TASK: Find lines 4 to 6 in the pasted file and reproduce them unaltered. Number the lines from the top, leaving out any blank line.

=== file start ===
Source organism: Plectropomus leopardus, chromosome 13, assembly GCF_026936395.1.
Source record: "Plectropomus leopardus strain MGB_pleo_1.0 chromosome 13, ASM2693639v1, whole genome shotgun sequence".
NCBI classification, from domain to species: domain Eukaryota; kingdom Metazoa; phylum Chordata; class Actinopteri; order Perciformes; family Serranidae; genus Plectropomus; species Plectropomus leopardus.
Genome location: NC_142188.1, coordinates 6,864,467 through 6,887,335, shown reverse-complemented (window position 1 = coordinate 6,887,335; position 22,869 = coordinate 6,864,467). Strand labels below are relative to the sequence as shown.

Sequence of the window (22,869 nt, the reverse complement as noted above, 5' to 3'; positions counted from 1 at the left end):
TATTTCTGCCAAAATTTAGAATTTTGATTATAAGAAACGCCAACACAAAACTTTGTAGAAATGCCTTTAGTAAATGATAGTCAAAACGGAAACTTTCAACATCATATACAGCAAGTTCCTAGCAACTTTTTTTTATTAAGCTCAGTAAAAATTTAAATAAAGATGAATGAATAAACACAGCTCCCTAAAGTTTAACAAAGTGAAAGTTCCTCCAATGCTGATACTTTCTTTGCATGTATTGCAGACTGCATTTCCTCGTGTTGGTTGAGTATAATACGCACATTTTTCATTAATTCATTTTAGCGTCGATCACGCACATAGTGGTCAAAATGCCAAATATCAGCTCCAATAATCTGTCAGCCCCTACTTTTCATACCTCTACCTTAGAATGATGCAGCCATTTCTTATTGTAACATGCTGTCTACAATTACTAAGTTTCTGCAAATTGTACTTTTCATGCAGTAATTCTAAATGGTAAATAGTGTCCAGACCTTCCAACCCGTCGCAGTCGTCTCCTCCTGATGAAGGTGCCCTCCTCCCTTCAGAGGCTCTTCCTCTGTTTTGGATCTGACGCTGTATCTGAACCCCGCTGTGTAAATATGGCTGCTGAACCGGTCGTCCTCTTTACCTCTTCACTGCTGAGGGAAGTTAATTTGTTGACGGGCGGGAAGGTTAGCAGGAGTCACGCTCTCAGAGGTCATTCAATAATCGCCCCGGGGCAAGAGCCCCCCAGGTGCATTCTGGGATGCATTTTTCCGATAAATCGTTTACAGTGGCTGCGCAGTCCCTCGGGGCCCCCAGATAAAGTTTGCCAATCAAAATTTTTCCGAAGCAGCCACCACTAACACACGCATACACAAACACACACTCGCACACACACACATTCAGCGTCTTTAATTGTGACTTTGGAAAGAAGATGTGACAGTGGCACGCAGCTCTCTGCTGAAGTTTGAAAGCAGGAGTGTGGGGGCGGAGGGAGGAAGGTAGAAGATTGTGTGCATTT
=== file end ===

Genome location: NC_142188.1, coordinates 6,864,467 through 6,887,335, shown reverse-complemented (window position 1 = coordinate 6,887,335; position 22,869 = coordinate 6,864,467). Strand labels below are relative to the sequence as shown.

Sequence of the window (22,869 nt, the reverse complement as noted above, 5' to 3'; positions counted from 1 at the left end):
TATTTCTGCCAAAATTTAGAATTTTGATTATAAGAAACGCCAACACAAAACTTTGTAGAAATGCCTTTAGTAAATGATAGTCAAAACGGAAACTTTCAACATCATATACAGCAAGTTCCTAGCAACTTTTTTTTATTAAGCTCAGTAAAAATTTAAATAAAGATGAATGAATAAACACAGCTCCCTAAAGTTTAACAAAGTGAAAGTTCCTCCAATGCTGATACTTTCTTTGCATGTATTGCAGACTGCATTTCCTCGTGTTGGTTGAGTATAATACGCACATTTTTCATTAATTCATTTTAGCGTCGATCACGCACATAGTGGTCAAAATGCCAAATATCAGCTCCAATAATCTGTCAGCCCCTACTTTTCATACCTCTACCTTAGAATGATGCAGCCATTTCTTATTGTAACATGCTGTCTACAATTACTAAGTTTCTGCAAATTGTACTTTTCATGCAGTAATTCTAAATGGTAAATAGTGTCCAGACCTTCCAACCCGTCGCAGTCGTCTCCTCCTGATGAAGGTGCCCTCCTCCCTTCAGAGGCTCTTCCTCTGTTTTGGATCTGACGCTGTATCTGAACCCCGCTGTGTAAATATGGCTGCTGAACCGGTCGTCCTCTTTACCTCTTCACTGCTGAGGGAAGTTAATTTGTTGACGGGCGGGAAGGTTAGCAGGAGTCACGCTCTCAGAGGTCATTCAATAATCGCCCCGGGGCAAGAGCCCCCCAGGTGCATTCTGGGATGCATTTTTCCGATAAATCGTTTACAGTGGCTGCGCAGTCCCTCGGGGCCCCCAGATAAAGTTTGCCAATCAAAATTTTTCCGAAGCAGCCACCACTAACACACGCATACACAAACACACACTCGCACACACACACATTCAGCGTCTTTAATTGTGACTTTGGAAAGAAGATGTGACAGTGGCACGCAGCTCTCTGCTGAAGTTTGAAAGCAGGAGTGTGGGGGCGGAGGGAGGAAGGTAGAAGATTGTGTGCATTT